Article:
Love thy children
APRIL 20 — I was on duty last week so as usual my colleague and I waited at the gate to supervise the kids going home. It was already 7pm and it being a Friday night, we were anxious to go home.
I noticed a Year One boy, Shah*, playing at the bus stop. He was the only one left. He was always the last to leave the school.
A couple months ago, while I was on duty I noticed Shah was walking towards the main road. I quickly got into my car and drove up to the crying boy, asking him to get in so I could take him home. He had been waiting for his father to pick him up for quite some time. Fearing he was forgotten, he was going to walk the two kilometres home. His house wasn’t very far from mine, so it wasn’t a problem for me to drop him off on my way home.
Shah answered all of my questions and was able to successfully direct me to his house. When we got there, I saw that the gate and front door were open. I gave the “salam” but received no reply. Inside, the house looked like it had been hit by a tornado. There were clothes everywhere; on the floor, in the laundry basket, on the staircase. Dishes were piled high in the sink. The grass in the front lawn was pretty long. It didn’t look like a family lived there at all.
I asked Shah who was supposed to be home. His sister, he said, but she was probably out. His father was jobless, his mother worked at a factory. I talked to the neighbour next door, who was outside watering her flowers and asked her to keep an eye on the boy. Then I went home, still not believing what I had just seen.
Shah’s father had never picked him up before 7pm. We tried telling him that the poor boy would be tired and hungry after spending hours at school so maybe he could pick the boy up earlier. Shah’s father only laughed and told us we should take him home ourselves if it bothered us that much having him stay at school until past dusk. His answer left us scratching our heads. Who was the parent here again?
A couple days after that, as I was leaving the school, I noticed Shah was standing near the gate. I rolled down my window and asked who was picking him up. He shrugged and asked if I could. I shook my head. I didn’t want him or his parents to think that responsibility should fall onto the teachers’ shoulders. Some parents do think that way. He nodded and waved me goodbye. As usual, his father picked him up after 7pm that day.
Usually for the late ones, the guard would ask them to stay inside the guard post or at least inside the locked gate. However, some of the parents had complained about this as they arrived at school only to find their children unable to come out of the gate as it was locked. The night guard would only lock the gate when he was at the school surau performing his prayers or away patrolling the school compound. Again, usually Shah would be the only one left.
About a month ago, his father had the audacity to call and yell at the class teacher for letting his child wait alone outside of the school gates. He had recently started working in Singapore and on that day was late because of a traffic jam. By the time he picked his son up, it was already 7.30pm.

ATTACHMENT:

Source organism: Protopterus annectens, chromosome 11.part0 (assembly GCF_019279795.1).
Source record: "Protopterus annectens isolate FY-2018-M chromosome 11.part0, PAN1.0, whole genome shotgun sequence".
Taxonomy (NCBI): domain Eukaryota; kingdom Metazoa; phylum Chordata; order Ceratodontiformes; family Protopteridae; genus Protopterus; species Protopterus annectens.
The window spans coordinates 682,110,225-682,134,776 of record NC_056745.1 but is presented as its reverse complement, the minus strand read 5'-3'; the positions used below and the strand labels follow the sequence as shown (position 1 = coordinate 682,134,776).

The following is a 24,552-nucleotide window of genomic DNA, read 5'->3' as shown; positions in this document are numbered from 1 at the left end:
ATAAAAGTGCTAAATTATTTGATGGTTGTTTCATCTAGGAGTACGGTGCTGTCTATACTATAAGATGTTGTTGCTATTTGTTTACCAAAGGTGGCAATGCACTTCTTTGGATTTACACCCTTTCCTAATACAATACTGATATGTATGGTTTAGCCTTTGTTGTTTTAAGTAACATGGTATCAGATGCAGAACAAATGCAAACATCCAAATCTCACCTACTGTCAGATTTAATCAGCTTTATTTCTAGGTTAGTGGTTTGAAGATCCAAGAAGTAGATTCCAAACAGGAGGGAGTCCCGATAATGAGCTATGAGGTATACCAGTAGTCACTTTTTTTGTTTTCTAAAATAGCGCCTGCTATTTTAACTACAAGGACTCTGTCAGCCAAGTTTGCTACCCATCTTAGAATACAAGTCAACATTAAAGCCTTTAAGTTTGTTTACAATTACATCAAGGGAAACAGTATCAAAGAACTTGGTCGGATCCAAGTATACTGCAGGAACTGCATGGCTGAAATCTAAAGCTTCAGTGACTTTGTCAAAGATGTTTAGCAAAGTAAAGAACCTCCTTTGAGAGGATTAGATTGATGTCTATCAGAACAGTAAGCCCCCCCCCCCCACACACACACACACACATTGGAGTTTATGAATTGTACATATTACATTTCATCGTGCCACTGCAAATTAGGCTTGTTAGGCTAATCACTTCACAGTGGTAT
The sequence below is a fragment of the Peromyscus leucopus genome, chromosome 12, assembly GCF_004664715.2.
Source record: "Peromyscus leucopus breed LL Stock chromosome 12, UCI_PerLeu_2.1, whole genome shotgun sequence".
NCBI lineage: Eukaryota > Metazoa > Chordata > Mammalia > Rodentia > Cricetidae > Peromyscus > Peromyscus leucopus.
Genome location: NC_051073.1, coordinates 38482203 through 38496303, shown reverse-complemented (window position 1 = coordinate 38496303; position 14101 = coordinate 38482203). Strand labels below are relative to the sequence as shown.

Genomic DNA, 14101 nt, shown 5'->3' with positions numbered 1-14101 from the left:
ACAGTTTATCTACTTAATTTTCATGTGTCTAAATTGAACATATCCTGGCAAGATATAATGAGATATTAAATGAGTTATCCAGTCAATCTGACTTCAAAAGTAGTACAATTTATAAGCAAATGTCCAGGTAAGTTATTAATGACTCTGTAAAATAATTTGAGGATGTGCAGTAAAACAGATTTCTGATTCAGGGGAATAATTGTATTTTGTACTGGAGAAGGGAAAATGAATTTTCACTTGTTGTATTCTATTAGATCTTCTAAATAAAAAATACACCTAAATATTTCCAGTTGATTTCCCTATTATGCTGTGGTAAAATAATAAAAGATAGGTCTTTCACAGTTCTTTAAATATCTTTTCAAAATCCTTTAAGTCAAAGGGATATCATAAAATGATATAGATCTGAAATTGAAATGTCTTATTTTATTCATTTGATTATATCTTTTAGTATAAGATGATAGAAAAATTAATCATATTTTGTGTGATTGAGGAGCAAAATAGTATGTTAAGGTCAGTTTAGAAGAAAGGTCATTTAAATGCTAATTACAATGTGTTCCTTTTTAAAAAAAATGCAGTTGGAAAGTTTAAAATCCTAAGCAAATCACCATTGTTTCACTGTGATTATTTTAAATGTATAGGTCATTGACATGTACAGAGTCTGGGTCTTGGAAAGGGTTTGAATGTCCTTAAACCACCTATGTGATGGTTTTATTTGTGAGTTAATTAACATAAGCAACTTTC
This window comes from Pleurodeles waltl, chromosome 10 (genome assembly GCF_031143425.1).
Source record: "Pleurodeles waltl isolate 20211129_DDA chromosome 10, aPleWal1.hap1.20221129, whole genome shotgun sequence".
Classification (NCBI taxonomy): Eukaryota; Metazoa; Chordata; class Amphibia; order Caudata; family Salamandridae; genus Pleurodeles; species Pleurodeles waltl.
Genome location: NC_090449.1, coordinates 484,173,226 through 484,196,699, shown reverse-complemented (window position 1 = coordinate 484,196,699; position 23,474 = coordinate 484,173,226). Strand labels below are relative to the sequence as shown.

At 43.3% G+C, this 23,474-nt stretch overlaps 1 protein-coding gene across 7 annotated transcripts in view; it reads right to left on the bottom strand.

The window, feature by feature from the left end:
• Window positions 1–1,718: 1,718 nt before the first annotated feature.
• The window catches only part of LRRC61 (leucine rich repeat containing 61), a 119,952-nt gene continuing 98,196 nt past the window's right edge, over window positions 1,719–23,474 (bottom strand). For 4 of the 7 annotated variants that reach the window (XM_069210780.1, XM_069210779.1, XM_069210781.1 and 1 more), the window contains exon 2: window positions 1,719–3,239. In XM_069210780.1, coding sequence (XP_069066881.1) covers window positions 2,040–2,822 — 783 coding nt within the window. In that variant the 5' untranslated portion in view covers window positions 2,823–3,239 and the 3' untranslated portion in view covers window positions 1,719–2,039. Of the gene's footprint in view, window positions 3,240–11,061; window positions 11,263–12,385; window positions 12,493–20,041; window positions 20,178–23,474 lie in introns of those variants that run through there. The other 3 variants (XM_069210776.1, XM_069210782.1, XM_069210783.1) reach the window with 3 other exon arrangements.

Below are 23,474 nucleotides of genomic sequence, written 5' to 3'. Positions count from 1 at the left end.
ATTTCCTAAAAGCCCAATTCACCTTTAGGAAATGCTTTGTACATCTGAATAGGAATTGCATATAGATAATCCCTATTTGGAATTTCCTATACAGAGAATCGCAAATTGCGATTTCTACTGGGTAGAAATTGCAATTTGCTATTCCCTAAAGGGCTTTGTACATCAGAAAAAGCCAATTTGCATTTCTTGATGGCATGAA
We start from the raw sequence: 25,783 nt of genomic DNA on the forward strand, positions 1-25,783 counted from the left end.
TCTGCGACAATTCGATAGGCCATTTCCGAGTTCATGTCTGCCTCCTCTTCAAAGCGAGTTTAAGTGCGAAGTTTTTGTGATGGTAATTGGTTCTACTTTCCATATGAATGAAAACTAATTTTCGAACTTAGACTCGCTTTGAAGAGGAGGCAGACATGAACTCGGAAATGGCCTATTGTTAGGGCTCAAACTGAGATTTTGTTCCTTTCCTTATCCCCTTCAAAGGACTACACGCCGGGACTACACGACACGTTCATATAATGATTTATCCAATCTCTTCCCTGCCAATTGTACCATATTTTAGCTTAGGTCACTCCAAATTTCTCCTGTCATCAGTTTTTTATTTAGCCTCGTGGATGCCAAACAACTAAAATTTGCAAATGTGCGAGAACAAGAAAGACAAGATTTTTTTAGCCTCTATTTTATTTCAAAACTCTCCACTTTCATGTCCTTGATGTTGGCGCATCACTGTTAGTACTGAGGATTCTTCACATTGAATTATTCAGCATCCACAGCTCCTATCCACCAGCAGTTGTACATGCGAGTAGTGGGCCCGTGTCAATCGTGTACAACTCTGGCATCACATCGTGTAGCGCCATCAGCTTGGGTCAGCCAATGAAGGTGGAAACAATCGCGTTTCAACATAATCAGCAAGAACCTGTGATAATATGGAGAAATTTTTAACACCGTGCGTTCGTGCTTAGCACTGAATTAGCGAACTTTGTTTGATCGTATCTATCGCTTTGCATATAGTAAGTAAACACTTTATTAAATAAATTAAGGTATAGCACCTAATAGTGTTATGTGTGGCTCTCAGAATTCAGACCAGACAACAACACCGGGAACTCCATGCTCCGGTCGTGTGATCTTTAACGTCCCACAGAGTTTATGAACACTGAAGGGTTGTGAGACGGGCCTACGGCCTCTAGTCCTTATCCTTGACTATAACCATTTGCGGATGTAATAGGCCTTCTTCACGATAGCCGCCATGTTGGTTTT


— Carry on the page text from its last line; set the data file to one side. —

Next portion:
The guard had gone to perform his Maghrib prayers and left Shah waiting alone at the gate. Before this, the guard had allowed the boy to wait in the guard post but after he had stolen a cigarette from the guard’s bag, the guard refused to let Shah wait there anymore. When the father was informed about this incident, he only laughed and said his son did that so his father could get a free cigarette.
The class teacher asked if the boy was okay. The father said he was. He then started yelling at the class teacher for not accompanying his child and leaving Shah to wait alone. The class teacher tried to explain that school ended at 6.10pm and perhaps the father could use the service of a school bus if he was unable to pick the boy up earlier? At least Shah would be home earlier and have a rest.
“Cannot. Too expensive!” he said, before ending the phone call rudely.
Since the father started working in Singapore, he had passed on the responsibility to pick his youngest son up to the boy’s elder brother and sister. Shah’s elder brother and sister are studying in the morning session at a secondary school nearby. Most of the time, they would be at home doing God knows what since both of their parents are working and not around to supervise. By right, there shouldn’t be a reason why they couldn’t pick Shah up earlier than 7pm and yet Shah is always the last to leave.
That Friday, when I saw his brother approaching on a motorcycle, I beckoned him over.
“Can you pick your brother up earlier?” my colleague asked.
He shrugged. “Maybe,” he said, non-committally.
Shah climbed up onto the motorcycle, his right arm wrapped tightly around his brother’s waist. He waved at us, a big smile on his face. We waved back, wondering whether things would change come Monday and he would no longer be the last to leave. Probably not, I thought.
I chose to write about this is because I feel some parents don’t realise how precious their children are. They have needs too and just because they are smaller and younger than us doesn’t mean their needs should be neglected. It pains me to see how some parents are taking their children for granted, not counting their blessings and being grateful for these precious gifts from God. Are we going to wait until these gifts are taken away for us to realise how meaningful they are to us?
* The views expressed here are the personal opinion of the columnist.